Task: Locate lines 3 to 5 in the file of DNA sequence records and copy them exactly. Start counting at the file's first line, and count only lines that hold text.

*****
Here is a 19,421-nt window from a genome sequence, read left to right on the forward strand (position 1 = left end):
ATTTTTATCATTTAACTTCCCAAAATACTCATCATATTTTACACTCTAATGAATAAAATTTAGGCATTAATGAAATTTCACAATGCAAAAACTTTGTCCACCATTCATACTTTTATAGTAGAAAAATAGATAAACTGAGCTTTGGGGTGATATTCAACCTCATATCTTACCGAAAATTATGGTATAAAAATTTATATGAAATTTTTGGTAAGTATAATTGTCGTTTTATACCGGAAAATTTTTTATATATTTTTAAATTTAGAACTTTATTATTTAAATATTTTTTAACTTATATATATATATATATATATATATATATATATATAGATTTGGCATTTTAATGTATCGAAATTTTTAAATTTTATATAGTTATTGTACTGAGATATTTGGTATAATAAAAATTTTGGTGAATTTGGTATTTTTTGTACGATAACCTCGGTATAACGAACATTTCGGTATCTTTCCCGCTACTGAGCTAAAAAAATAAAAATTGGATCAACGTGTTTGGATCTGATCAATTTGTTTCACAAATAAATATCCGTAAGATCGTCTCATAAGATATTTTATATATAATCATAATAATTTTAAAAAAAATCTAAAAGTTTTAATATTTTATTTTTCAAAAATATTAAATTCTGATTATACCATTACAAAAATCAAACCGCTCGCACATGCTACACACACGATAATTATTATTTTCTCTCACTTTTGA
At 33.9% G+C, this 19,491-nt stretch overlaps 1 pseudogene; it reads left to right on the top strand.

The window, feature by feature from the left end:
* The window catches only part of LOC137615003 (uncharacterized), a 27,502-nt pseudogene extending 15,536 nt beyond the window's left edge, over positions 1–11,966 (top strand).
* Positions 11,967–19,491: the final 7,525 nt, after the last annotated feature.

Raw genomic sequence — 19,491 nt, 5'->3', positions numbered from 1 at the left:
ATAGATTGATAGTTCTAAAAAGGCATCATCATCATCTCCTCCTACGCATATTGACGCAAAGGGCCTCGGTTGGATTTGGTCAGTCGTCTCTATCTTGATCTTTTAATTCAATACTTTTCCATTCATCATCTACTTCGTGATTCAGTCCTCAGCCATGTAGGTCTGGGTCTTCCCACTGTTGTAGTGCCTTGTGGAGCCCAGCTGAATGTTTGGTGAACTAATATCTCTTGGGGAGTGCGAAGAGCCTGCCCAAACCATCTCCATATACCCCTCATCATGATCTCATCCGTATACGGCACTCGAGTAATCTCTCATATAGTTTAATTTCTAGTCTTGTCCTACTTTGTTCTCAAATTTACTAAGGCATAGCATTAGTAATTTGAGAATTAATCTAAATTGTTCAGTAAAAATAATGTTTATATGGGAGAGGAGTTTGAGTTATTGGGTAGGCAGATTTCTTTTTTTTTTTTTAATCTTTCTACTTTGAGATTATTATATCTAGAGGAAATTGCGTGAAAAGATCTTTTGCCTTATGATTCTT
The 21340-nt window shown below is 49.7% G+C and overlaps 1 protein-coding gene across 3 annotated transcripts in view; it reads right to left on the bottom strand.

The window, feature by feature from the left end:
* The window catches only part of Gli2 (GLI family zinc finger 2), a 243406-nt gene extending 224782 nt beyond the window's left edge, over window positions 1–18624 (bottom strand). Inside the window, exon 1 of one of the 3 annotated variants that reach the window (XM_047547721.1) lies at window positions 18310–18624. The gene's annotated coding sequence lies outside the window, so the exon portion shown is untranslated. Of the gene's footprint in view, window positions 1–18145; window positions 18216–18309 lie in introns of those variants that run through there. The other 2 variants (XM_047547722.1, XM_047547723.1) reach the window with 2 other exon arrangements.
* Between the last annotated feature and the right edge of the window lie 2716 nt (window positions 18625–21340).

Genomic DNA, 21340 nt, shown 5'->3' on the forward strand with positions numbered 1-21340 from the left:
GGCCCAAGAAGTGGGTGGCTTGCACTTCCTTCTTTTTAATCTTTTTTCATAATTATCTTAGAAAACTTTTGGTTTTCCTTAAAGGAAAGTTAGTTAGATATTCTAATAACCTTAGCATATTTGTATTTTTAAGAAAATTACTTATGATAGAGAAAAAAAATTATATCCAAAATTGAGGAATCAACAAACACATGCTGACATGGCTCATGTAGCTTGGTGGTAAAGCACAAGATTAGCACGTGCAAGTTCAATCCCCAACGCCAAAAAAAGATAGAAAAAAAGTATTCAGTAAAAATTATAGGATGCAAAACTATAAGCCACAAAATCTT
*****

At 33.9% G+C, this 19,491-nt stretch overlaps 1 pseudogene; it reads left to right on the top strand.

The window, feature by feature from the left end:
* The window catches only part of LOC137615003 (uncharacterized), a 27,502-nt pseudogene extending 15,536 nt beyond the window's left edge, over positions 1–11,966 (top strand).